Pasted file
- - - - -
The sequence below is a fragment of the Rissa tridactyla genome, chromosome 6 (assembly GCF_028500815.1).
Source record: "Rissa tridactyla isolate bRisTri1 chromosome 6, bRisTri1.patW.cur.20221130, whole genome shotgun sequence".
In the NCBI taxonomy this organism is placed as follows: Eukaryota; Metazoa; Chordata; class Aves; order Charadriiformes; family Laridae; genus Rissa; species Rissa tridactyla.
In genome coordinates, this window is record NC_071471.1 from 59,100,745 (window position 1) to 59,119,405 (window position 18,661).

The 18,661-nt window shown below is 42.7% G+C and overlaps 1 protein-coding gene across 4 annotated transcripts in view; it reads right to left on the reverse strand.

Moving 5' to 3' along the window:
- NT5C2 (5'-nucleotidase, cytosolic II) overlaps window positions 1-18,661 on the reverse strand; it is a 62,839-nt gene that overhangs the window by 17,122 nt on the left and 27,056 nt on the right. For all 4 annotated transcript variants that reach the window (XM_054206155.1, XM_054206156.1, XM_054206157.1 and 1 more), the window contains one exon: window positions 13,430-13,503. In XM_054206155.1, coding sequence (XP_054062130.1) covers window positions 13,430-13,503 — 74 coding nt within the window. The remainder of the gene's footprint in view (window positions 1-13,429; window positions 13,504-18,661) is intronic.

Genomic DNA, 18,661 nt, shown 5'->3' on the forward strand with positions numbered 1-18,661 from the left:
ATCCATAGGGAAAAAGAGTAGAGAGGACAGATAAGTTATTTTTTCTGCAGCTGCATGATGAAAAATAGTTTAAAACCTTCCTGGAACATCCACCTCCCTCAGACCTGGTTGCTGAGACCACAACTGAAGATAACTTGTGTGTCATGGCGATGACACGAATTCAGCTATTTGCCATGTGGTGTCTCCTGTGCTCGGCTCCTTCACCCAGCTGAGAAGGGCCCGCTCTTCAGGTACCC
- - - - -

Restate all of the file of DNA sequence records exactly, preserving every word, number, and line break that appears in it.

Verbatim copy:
The sequence below is a fragment of the Rissa tridactyla genome, chromosome 6 (assembly GCF_028500815.1).
Source record: "Rissa tridactyla isolate bRisTri1 chromosome 6, bRisTri1.patW.cur.20221130, whole genome shotgun sequence".
In the NCBI taxonomy this organism is placed as follows: Eukaryota; Metazoa; Chordata; class Aves; order Charadriiformes; family Laridae; genus Rissa; species Rissa tridactyla.
In genome coordinates, this window is record NC_071471.1 from 59,100,745 (window position 1) to 59,119,405 (window position 18,661).

The 18,661-nt window shown below is 42.7% G+C and overlaps 1 protein-coding gene across 4 annotated transcripts in view; it reads right to left on the reverse strand.

Moving 5' to 3' along the window:
- NT5C2 (5'-nucleotidase, cytosolic II) overlaps window positions 1-18,661 on the reverse strand; it is a 62,839-nt gene that overhangs the window by 17,122 nt on the left and 27,056 nt on the right. For all 4 annotated transcript variants that reach the window (XM_054206155.1, XM_054206156.1, XM_054206157.1 and 1 more), the window contains one exon: window positions 13,430-13,503. In XM_054206155.1, coding sequence (XP_054062130.1) covers window positions 13,430-13,503 — 74 coding nt within the window. The remainder of the gene's footprint in view (window positions 1-13,429; window positions 13,504-18,661) is intronic.

Genomic DNA, 18,661 nt, shown 5'->3' on the forward strand with positions numbered 1-18,661 from the left:
ATCCATAGGGAAAAAGAGTAGAGAGGACAGATAAGTTATTTTTTCTGCAGCTGCATGATGAAAAATAGTTTAAAACCTTCCTGGAACATCCACCTCCCTCAGACCTGGTTGCTGAGACCACAACTGAAGATAACTTGTGTGTCATGGCGATGACACGAATTCAGCTATTTGCCATGTGGTGTCTCCTGTGCTCGGCTCCTTCACCCAGCTGAGAAGGGCCCGCTCTTCAGGTACCC